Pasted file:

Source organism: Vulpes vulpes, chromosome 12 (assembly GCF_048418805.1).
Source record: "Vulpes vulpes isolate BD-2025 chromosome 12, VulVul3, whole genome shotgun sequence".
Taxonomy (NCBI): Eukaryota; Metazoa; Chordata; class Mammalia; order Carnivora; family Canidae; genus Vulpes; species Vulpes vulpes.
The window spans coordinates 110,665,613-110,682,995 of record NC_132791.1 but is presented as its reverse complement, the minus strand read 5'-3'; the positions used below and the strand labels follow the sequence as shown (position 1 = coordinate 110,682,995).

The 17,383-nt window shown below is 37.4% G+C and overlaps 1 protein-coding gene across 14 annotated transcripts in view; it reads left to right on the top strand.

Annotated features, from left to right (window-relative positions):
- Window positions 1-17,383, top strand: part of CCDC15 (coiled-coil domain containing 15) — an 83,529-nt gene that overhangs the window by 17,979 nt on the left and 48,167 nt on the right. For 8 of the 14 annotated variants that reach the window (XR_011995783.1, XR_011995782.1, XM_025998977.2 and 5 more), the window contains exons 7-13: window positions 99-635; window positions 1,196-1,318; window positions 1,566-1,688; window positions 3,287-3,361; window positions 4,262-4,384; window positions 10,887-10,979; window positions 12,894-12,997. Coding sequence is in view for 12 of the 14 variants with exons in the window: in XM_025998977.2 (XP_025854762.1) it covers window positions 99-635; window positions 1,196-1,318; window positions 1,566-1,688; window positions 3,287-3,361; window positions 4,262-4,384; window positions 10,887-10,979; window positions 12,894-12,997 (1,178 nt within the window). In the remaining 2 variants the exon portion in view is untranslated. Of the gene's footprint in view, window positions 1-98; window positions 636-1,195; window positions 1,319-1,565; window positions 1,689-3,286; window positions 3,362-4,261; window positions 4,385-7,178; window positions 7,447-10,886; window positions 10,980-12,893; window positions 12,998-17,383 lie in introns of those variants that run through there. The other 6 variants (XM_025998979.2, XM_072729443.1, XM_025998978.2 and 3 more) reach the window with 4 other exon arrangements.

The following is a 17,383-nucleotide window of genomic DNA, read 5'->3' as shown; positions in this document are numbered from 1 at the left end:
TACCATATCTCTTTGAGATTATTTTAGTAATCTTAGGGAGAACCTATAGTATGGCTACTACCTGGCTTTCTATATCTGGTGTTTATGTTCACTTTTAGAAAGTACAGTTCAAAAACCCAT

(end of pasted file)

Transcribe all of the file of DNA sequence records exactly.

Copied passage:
Source organism: Vulpes vulpes, chromosome 12 (assembly GCF_048418805.1).
Source record: "Vulpes vulpes isolate BD-2025 chromosome 12, VulVul3, whole genome shotgun sequence".
Taxonomy (NCBI): Eukaryota; Metazoa; Chordata; class Mammalia; order Carnivora; family Canidae; genus Vulpes; species Vulpes vulpes.
The window spans coordinates 110,665,613-110,682,995 of record NC_132791.1 but is presented as its reverse complement, the minus strand read 5'-3'; the positions used below and the strand labels follow the sequence as shown (position 1 = coordinate 110,682,995).

The 17,383-nt window shown below is 37.4% G+C and overlaps 1 protein-coding gene across 14 annotated transcripts in view; it reads left to right on the top strand.

Annotated features, from left to right (window-relative positions):
- Window positions 1-17,383, top strand: part of CCDC15 (coiled-coil domain containing 15) — an 83,529-nt gene that overhangs the window by 17,979 nt on the left and 48,167 nt on the right. For 8 of the 14 annotated variants that reach the window (XR_011995783.1, XR_011995782.1, XM_025998977.2 and 5 more), the window contains exons 7-13: window positions 99-635; window positions 1,196-1,318; window positions 1,566-1,688; window positions 3,287-3,361; window positions 4,262-4,384; window positions 10,887-10,979; window positions 12,894-12,997. Coding sequence is in view for 12 of the 14 variants with exons in the window: in XM_025998977.2 (XP_025854762.1) it covers window positions 99-635; window positions 1,196-1,318; window positions 1,566-1,688; window positions 3,287-3,361; window positions 4,262-4,384; window positions 10,887-10,979; window positions 12,894-12,997 (1,178 nt within the window). In the remaining 2 variants the exon portion in view is untranslated. Of the gene's footprint in view, window positions 1-98; window positions 636-1,195; window positions 1,319-1,565; window positions 1,689-3,286; window positions 3,362-4,261; window positions 4,385-7,178; window positions 7,447-10,886; window positions 10,980-12,893; window positions 12,998-17,383 lie in introns of those variants that run through there. The other 6 variants (XM_025998979.2, XM_072729443.1, XM_025998978.2 and 3 more) reach the window with 4 other exon arrangements.

The following is a 17,383-nucleotide window of genomic DNA, read 5'->3' as shown; positions in this document are numbered from 1 at the left end:
TACCATATCTCTTTGAGATTATTTTAGTAATCTTAGGGAGAACCTATAGTATGGCTACTACCTGGCTTTCTATATCTGGTGTTTATGTTCACTTTTAGAAAGTACAGTTCAAAAACCCAT